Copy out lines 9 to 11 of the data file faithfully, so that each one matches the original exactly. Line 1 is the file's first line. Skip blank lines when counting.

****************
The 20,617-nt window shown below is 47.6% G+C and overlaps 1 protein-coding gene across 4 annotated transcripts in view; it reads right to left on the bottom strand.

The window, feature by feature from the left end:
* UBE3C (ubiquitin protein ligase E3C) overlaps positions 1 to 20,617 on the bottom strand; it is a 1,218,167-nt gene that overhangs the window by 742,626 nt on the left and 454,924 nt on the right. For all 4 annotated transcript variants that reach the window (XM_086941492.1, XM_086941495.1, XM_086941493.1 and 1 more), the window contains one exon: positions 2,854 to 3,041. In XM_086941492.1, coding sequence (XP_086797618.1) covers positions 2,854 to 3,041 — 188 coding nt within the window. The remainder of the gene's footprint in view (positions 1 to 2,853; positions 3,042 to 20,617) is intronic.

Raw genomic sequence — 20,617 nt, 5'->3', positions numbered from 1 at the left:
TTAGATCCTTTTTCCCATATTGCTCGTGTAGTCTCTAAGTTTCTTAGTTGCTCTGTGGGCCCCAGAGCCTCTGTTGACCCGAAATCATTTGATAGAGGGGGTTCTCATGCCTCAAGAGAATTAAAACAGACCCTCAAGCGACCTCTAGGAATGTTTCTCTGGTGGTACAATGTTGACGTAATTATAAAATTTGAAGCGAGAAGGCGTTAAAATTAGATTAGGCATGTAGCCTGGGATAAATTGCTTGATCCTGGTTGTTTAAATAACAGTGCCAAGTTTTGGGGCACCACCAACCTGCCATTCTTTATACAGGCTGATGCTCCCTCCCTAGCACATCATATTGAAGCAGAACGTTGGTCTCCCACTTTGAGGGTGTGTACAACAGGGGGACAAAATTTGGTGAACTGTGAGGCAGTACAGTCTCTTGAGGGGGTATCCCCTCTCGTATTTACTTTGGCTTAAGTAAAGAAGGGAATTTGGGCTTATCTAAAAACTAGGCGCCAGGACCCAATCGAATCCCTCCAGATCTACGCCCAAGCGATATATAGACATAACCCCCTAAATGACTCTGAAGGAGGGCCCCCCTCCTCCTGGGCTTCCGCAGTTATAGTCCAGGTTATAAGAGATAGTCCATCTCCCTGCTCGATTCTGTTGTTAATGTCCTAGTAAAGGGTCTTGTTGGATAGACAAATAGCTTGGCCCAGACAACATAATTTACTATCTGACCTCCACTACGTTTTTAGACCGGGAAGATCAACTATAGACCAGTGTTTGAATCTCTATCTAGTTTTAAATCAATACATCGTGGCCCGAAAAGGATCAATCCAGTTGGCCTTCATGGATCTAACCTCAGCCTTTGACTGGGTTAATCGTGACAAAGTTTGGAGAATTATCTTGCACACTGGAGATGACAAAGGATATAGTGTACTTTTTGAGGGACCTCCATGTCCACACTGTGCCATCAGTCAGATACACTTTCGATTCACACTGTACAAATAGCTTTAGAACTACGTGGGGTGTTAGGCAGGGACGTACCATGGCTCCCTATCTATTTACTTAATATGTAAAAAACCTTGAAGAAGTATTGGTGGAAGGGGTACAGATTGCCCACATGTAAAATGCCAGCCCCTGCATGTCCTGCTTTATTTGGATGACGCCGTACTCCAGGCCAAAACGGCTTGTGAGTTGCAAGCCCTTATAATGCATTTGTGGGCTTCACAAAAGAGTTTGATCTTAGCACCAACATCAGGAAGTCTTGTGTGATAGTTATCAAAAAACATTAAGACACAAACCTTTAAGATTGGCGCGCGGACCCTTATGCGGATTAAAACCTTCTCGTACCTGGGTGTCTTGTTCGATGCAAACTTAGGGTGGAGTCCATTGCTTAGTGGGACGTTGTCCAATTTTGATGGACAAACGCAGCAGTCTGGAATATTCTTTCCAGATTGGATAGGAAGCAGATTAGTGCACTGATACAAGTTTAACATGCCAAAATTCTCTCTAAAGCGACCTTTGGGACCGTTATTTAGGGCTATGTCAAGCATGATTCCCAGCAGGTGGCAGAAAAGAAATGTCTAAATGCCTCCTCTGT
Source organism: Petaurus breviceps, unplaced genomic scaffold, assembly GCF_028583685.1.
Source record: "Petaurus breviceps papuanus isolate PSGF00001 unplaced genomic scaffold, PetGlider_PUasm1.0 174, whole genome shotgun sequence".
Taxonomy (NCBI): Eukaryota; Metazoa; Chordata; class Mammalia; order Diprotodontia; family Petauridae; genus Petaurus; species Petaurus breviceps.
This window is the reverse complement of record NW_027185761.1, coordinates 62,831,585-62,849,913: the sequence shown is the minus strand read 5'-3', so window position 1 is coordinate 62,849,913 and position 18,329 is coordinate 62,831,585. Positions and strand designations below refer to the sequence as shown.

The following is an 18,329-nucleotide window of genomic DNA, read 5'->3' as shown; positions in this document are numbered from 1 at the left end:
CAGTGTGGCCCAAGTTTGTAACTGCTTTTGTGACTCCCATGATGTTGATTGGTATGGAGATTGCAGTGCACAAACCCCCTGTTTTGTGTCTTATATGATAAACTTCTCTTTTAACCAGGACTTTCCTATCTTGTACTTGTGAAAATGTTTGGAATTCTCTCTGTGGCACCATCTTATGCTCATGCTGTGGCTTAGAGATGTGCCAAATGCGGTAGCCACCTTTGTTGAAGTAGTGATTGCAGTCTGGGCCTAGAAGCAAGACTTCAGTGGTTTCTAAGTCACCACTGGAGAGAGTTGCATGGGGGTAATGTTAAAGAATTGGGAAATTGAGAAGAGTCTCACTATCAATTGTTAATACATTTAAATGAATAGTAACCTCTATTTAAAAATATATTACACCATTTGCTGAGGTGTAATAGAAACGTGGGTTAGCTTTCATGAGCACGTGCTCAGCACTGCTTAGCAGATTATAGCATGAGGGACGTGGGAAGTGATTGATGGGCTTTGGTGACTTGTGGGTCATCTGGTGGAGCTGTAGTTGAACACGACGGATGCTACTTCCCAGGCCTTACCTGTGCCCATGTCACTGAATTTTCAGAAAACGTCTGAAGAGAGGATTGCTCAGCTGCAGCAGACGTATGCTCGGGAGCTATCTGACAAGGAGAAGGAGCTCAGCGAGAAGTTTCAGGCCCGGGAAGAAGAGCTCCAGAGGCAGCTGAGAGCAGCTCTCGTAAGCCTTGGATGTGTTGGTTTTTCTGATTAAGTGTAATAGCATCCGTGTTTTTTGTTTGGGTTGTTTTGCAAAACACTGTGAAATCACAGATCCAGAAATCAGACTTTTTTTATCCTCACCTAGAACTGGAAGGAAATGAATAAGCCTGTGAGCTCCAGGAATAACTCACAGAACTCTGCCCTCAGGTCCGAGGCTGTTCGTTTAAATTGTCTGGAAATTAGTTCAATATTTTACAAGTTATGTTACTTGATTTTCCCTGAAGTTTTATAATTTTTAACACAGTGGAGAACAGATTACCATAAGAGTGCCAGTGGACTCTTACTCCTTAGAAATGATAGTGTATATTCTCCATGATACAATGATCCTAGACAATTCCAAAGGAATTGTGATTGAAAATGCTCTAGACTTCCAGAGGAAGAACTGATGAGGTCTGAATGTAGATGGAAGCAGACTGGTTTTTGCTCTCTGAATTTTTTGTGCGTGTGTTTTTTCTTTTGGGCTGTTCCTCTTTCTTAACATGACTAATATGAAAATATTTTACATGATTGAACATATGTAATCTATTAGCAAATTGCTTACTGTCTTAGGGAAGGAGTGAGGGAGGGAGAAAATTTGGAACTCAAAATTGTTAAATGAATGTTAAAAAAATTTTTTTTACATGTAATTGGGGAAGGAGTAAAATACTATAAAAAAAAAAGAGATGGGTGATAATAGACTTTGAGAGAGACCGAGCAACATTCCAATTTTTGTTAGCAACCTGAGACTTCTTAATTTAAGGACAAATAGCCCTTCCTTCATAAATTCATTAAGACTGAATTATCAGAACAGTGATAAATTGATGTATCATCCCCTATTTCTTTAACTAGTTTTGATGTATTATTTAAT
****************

This window is the reverse complement of record NW_027185761.1, coordinates 62,831,585-62,849,913: the sequence shown is the minus strand read 5'-3', so window position 1 is coordinate 62,849,913 and position 18,329 is coordinate 62,831,585. Positions and strand designations below refer to the sequence as shown.

The following is an 18,329-nucleotide window of genomic DNA, read 5'->3' as shown; positions in this document are numbered from 1 at the left end:
CAGTGTGGCCCAAGTTTGTAACTGCTTTTGTGACTCCCATGATGTTGATTGGTATGGAGATTGCAGTGCACAAACCCCCTGTTTTGTGTCTTATATGATAAACTTCTCTTTTAACCAGGACTTTCCTATCTTGTACTTGTGAAAATGTTTGGAATTCTCTCTGTGGCACCATCTTATGCTCATGCTGTGGCTTAGAGATGTGCCAAATGCGGTAGCCACCTTTGTTGAAGTAGTGATTGCAGTCTGGGCCTAGAAGCAAGACTTCAGTGGTTTCTAAGTCACCACTGGAGAGAGTTGCATGGGGGTAATGTTAAAGAATTGGGAAATTGAGAAGAGTCTCACTATCAATTGTTAATACATTTAAATGAATAGTAACCTCTATTTAAAAATATATTACACCATTTGCTGAGGTGTAATAGAAACGTGGGTTAGCTTTCATGAGCACGTGCTCAGCACTGCTTAGCAGATTATAGCATGAGGGACGTGGGAAGTGATTGATGGGCTTTGGTGACTTGTGGGTCATCTGGTGGAGCTGTAGTTGAACACGACGGATGCTACTTCCCAGGCCTTACCTGTGCCCATGTCACTGAATTTTCAGAAAACGTCTGAAGAGAGGATTGCTCAGCTGCAGCAGACGTATGCTCGGGAGCTATCTGACAAGGAGAAGGAGCTCAGCGAGAAGTTTCAGGCCCGGGAAGAAGAGCTCCAGAGGCAGCTGAGAGCAGCTCTCGTAAGCCTTGGATGTGTTGGTTTTTCTGATTAAGTGTAATAGCATCCGTGTTTTTTGTTTGGGTTGTTTTGCAAAACACTGTGAAATCACAGATCCAGAAATCAGACTTTTTTTATCCTCACCTAGAACTGGAAGGAAATGAATAAGCCTGTGAGCTCCAGGAATAACTCACAGAACTCTGCCCTCAGGTCCGAGGCTGTTCGTTTAAATTGTCTGGAAATTAGTTCAATATTTTACAAGTTATGTTACTTGATTTTCCCTGAAGTTTTATAATTTTTAACACAGTGGAGAACAGATTACCATAAGAGTGCCAGTGGACTCTTACTCCTTAGAAATGATAGTGTATATTCTCCATGATACAATGATCCTAGACAATTCCAAAGGAATTGTGATTGAAAATGCTCTAGACTTCCAGAGGAAGAACTGATGAGGTCTGAATGTAGATGGAAGCAGACTGGTTTTTGCTCTCTGAATTTTTTGTGCGTGTGTTTTTTCTTTTGGGCTGTTCCTCTTTCTTAACATGACTAATATGAAAATATTTTACATGATTGAACATATGTAATCTATTAGCAAATTGCTTACTGTCTTAGGGAAGGAGTGAGGGAGGGAGAAAATTTGGAACTCAAAATTGTTAAATGAATGTTAAAAAAATTTTTTTTACATGTAATTGGGGAAGGAGTAAAATACTATAAAAAAAAAAGAGATGGGTGATAATAGACTTTGAGAGAGACCGAGCAACATTCCAATTTTTGTTAGCAACCTGAGACTTCTTAATTTAAGGACAAATAGCCCTTCCTTCATAAATTCATTAAGACTGAATTATCAGAACAGTGATAAATTGATGTATCATCCCCTATTTCTTTAACTAGTTTTGATGTATTATTTAAT